Blades. You need at least one of these.
These long blades are the BEST tool for a variety of tasks.
- Slide behind your clay to release it from the work surface
- Scrape up bits
- Cut the edges of sheets
- Open packages
- Cut chunks off a clay block
- Remove trapped air bubbles in clay
You can also use this blade for slicing canes and shaving raised bits for doing the Mica Shift technique. For those last two processes, you’ll need a pretty sharp blade. So, naturally, new makers often want to know how to sharpen the blade.
Sandpaper, a knife sharpener, or a whetstone can be used, but you’ll never regain that super sharp edge.
You see, “tissue blades” are super, super sharp blades that clayers borrowed from scientific supplies. They’re used to cut chunks of tissue for histology labs (A histopathology laboratory involves examining tissues and ultimately detecting diseases).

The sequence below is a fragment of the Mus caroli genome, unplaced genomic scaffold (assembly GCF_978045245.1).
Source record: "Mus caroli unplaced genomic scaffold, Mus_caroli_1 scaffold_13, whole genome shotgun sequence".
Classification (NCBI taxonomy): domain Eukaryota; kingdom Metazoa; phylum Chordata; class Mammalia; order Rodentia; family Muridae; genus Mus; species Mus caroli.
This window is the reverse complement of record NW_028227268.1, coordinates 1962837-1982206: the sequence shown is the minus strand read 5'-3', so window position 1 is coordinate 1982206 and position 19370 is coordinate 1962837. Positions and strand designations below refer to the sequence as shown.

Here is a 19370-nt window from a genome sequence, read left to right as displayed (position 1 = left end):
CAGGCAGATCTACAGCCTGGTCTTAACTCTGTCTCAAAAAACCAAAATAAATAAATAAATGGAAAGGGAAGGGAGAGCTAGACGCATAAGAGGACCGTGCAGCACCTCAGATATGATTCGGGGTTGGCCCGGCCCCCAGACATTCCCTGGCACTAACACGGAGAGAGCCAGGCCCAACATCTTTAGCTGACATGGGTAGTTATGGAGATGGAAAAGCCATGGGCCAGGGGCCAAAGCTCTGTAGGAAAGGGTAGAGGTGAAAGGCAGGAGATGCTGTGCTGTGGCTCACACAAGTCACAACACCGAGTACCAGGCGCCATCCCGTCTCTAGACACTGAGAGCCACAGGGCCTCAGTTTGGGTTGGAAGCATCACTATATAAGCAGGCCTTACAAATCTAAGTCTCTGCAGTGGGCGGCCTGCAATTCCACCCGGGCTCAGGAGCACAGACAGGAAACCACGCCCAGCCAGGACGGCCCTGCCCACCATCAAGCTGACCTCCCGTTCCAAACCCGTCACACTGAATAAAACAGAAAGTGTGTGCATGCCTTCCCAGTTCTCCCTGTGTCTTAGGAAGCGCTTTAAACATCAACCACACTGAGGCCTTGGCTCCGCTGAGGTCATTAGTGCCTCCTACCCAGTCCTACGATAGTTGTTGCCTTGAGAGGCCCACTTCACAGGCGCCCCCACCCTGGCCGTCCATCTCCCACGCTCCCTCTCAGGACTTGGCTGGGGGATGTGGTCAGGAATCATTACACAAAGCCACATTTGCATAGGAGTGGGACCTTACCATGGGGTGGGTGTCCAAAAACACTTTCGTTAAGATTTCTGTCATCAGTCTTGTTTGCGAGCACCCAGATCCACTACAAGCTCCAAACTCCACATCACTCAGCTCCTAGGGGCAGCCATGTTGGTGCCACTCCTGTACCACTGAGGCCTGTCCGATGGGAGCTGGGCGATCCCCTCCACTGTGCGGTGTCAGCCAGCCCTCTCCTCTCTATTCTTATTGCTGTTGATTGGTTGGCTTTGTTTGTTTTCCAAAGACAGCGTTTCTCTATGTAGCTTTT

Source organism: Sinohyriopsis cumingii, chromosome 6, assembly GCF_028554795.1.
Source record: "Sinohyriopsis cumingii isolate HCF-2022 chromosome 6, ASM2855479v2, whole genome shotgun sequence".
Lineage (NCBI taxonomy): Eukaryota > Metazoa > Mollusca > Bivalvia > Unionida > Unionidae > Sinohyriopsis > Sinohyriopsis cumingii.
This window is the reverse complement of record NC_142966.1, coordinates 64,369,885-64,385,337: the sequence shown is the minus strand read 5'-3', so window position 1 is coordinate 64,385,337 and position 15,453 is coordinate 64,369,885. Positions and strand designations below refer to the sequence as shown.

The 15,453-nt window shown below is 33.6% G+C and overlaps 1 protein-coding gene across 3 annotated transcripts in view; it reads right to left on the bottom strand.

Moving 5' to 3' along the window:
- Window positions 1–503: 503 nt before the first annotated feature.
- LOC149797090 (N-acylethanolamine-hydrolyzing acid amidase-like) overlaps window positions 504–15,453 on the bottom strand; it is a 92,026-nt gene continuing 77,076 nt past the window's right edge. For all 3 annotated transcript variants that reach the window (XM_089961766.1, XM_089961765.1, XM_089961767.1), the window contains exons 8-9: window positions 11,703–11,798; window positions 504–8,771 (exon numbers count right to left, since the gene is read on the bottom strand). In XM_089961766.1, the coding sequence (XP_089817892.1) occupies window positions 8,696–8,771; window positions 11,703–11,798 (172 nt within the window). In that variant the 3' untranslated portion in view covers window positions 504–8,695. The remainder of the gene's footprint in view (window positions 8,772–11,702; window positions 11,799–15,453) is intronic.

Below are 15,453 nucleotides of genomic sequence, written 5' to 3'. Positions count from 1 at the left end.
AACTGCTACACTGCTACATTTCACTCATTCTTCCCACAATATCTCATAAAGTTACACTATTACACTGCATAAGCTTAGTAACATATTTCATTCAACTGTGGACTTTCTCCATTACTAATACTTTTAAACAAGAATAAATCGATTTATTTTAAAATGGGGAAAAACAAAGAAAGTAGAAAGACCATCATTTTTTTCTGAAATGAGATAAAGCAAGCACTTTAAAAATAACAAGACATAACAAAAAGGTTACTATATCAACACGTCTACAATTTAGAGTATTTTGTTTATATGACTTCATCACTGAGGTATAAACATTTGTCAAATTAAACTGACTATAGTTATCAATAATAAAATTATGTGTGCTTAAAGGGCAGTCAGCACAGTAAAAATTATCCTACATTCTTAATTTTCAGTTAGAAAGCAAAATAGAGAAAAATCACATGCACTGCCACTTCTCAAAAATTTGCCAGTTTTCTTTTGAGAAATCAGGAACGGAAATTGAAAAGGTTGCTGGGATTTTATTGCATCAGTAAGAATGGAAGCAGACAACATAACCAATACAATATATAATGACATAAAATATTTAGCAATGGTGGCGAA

And they’re so sharp they WILL cut you, too. Instead of attempting to sharpen a polymer clay blade (and being frustrated when it dulls), try a different strategy.
Allow your long blade to get dull. (Mine are 20 years old scraper blades and are as dull as a butter knife). You can’t get cut that way and it’s still plenty sharp for general claying tasks.
But I also have a couple super, super sharp tissue blades for slicing canes, doing mica shift and mokume gane (there’s a bonus tutorial for mica shift in my Sanding and Buffing eBook).
I use them ONLY for those tasks (carefully) and immediately put the blade away when I’m done. That way it stays sharp longer and I don’t risk cutting myself. It is a tissue-slicing blade, after all!
So get yourself a variety of blades for your various claying tasks. This 3-blade pack on Amazon is a great way to start or add to your existing collection.
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